- Indian Traditional Art -
This 400-year-old traditional art-form is used to decorate the temple walls. Intricate and visually stunning, Pichwai paintings require immense skill, and the smallest details has to be painted with precision. Lord Krishna is often the central subject depicted as Shrinathji, while the paintings also celebrate Radha, Gopis, cows and lotuses.
A traditional, cloth-based scroll painting, Pattachitra symbolises intricate art. The paintings take their inspirations from mythological scenes and act as illustrated story books of ancient times. The defining characteristics constitute of floral border and single toned colour.
The Mughal Miniatures are finely crafted small-sized artworks with vivid patterns, delicate lines, and bold colours. These artistic creations are known for their richness of style and a highly intricate design that needs a magnifying glass to note all the subtleties. The traditional scenes depict the grandiose of the royal lives.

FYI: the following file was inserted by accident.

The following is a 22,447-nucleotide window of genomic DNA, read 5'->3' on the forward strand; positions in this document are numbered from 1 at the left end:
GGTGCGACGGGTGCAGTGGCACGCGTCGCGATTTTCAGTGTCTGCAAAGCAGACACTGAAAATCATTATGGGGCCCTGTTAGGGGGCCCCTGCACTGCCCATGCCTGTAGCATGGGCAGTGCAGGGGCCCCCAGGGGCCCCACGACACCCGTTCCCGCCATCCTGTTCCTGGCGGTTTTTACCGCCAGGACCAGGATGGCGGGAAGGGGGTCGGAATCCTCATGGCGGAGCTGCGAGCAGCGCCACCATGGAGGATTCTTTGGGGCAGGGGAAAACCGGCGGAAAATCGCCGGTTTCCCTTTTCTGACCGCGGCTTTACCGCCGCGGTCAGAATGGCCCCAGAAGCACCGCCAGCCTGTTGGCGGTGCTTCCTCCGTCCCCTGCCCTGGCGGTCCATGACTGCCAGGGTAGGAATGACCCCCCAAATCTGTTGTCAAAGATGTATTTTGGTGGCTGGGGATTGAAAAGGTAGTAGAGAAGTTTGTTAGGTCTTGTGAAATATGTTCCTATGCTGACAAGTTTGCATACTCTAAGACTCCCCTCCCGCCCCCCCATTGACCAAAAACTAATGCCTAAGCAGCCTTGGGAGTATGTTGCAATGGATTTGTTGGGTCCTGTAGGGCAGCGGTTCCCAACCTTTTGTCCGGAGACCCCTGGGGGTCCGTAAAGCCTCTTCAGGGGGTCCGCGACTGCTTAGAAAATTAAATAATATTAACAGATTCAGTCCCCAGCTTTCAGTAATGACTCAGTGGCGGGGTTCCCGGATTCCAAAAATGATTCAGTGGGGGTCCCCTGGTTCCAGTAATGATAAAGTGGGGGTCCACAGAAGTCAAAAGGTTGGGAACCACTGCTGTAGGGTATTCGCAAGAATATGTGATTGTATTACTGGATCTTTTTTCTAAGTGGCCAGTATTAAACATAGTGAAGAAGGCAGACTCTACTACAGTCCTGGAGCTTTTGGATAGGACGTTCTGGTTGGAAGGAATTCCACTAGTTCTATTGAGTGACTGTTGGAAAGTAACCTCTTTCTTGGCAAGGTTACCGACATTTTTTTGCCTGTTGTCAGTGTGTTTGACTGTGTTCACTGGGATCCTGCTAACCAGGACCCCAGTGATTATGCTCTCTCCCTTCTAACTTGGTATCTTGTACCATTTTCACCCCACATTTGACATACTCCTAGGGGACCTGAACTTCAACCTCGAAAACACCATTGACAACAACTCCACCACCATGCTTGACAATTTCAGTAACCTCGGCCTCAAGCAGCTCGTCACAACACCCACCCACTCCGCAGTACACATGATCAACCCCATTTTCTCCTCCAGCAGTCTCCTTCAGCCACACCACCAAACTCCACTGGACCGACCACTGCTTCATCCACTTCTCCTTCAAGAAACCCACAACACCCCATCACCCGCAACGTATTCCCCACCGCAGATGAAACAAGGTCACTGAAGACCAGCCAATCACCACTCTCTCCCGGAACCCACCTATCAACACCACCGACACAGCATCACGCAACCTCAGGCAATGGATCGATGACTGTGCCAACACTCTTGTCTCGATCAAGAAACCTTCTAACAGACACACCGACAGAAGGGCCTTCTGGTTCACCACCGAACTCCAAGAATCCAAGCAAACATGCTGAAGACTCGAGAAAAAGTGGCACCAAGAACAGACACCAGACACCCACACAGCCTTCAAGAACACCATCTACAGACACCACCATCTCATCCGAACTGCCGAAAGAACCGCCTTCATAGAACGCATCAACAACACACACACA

A traditional Indian folk art, Madhubani paintings origin from the Mithila region of India and Nepal. The artwork is generally carried out by women, who use their keen sense of beauty to create evocative paintings of mythological gods and other characters. The artwork is recognized by its dominant use of geometrical patterns and use of natural colours.
Tanjore Painting also known as Thanjavur Painting is a classical South Indian painting from Thanjavur, Tamil Nadu. They are defined by vivid, rich colours, simplistic iconic depiction, extensive gesso work, and use of precious or semi-precious stones. The paintings are dominated by Gods and Goddesses and stand out due to the everlasting gleam emitted by gold leaves.
Gond Tribal Paintings are a part of India’s rich cultural heritage and dates back to 1400 years. The paintings act as informal records of the community history and showcase their daily activities. Dots, parallel lines, and bright sets of colours dominate the artwork.
A traditional Maharashtrian folk painting, Warli artworks provide vivid expressions of the daily and social events of the Warli tribe. Simplistic in presentation, the art makes dominant use of geometrical patterns like squares, triangles, and circles to depict the different elements of nature.